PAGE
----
something president trump ran on, he campaigned on that, that's part of why he got so many working class voters, so the optics of this quite powerful, and a senior administration official said to me, the focus today, this ek, is on jobs, and they think here within the trump administration, this is one more action that proves that, andrea. >> and on capitol hill, kasie, you've got a number of hearings, both committee hearings, confirmation hearings, a postponement on jeff sessions for attorney general under procedures, the rules permit any senator to postpone by one week the first meeting to approve a senate vote so jeff sessions has been postponed a week because of emotion from dianne feinstein, the ranking member. lot of other actions up there. >> reporter: andrea, that's right, and there haves had been postponement for ryan zinke for the interior and rick perry. it's not likely democrats can
stop them they don't have the votes at the end of the day but this is the strategy to try to push them out as long as possible and that's what you're seeing here with tom price today, which is really the fo s focus, his hearing in the senate finance committee, he had a courtesy hearing a week ago but this is his confirmation hearing, and he's getting a lot of questions from democrats about those stock trades and about other issues. really the focus, on trying to delay his nomination as long as possible, because he is the linchpin for republican plans to repeal and replace the president's health care law. they're relying on him to do a lot from the regulation perspective as the secretary of health and human services and also going to be relying on him to write the replacement. andrea? >> and we alsoad the comments at the hearing for price for the nominee for hhs, let's play a little bit of that today, one exchange. >> president trump said he's working with you on a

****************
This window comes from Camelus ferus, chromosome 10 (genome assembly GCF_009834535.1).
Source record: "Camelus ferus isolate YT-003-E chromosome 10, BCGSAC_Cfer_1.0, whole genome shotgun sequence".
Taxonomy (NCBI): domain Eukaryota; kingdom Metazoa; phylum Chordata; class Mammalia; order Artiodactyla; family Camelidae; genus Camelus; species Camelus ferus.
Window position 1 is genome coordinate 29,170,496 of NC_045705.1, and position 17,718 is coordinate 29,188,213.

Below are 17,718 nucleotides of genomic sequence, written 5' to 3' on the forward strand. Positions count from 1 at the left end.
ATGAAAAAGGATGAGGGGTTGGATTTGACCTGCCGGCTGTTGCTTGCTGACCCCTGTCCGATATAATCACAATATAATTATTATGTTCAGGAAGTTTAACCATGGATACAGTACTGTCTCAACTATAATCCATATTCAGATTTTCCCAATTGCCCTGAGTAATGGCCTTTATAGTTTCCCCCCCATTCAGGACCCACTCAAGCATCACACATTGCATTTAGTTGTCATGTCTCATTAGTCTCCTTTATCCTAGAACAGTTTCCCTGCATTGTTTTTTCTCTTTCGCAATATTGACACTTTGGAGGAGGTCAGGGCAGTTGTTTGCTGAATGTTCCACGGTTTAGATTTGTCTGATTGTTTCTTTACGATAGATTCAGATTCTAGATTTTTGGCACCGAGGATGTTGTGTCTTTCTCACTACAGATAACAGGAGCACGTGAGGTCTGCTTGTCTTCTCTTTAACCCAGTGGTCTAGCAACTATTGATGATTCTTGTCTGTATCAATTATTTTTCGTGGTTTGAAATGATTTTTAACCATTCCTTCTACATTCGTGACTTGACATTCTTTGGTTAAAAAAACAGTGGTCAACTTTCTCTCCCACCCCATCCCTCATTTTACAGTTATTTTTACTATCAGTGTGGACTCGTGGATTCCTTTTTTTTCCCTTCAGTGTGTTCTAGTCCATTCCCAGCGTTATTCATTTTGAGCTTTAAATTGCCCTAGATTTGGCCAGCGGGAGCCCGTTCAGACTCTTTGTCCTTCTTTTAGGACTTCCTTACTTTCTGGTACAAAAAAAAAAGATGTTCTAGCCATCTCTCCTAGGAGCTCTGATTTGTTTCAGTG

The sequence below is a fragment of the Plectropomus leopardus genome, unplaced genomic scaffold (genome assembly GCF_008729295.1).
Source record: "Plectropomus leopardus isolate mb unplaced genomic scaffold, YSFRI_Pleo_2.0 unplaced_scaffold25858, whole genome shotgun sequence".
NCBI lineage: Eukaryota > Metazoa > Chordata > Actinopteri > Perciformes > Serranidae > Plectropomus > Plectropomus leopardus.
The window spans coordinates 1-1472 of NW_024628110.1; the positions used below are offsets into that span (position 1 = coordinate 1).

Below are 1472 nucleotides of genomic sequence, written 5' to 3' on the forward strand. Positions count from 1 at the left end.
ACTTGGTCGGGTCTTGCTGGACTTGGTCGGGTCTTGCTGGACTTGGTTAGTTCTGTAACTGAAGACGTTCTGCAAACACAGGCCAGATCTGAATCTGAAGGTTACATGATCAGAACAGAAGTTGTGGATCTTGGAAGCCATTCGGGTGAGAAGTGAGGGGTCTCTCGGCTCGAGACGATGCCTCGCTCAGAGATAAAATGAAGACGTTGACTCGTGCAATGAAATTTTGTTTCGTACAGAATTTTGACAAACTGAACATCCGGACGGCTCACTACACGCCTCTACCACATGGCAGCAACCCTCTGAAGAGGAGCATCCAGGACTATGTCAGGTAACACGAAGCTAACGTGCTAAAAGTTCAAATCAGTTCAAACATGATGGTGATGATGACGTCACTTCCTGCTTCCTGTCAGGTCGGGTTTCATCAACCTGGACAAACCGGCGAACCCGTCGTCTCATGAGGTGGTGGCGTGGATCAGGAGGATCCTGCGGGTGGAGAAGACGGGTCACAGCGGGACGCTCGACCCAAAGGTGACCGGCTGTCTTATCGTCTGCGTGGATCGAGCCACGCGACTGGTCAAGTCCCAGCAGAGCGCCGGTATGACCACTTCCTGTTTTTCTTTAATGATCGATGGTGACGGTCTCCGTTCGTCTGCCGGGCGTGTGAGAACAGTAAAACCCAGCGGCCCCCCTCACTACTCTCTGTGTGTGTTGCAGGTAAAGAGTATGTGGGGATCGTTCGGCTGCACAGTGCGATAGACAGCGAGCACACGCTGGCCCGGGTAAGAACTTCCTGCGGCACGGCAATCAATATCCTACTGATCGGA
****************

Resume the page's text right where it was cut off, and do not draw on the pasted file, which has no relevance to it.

replacement plan for the aca, which is nearly finishedend and will be revealed after your confirmation. is that true? >> it's true that he said that, yes. >> so not that he's ever done this before but did the president lie? did the president lie about this, that he's not working with you? he said he's working with you. is that -- i know we don't use the word lie here because we're polite when. s say statements that are not true. did he lie to the public about working with you? >> i've had conversations with the president about health care, yes. >> so diplomatic to a fault. someone who is less diplomatic up there, kasie, is conversations with lindsey graham. let's play a little bit about the whole popular vote issue. >> i am begging the president, share with us the information you have about this or please stop saying it. as a matter of fact, i'd like you to do more than stop saying it. i'd like you to come to the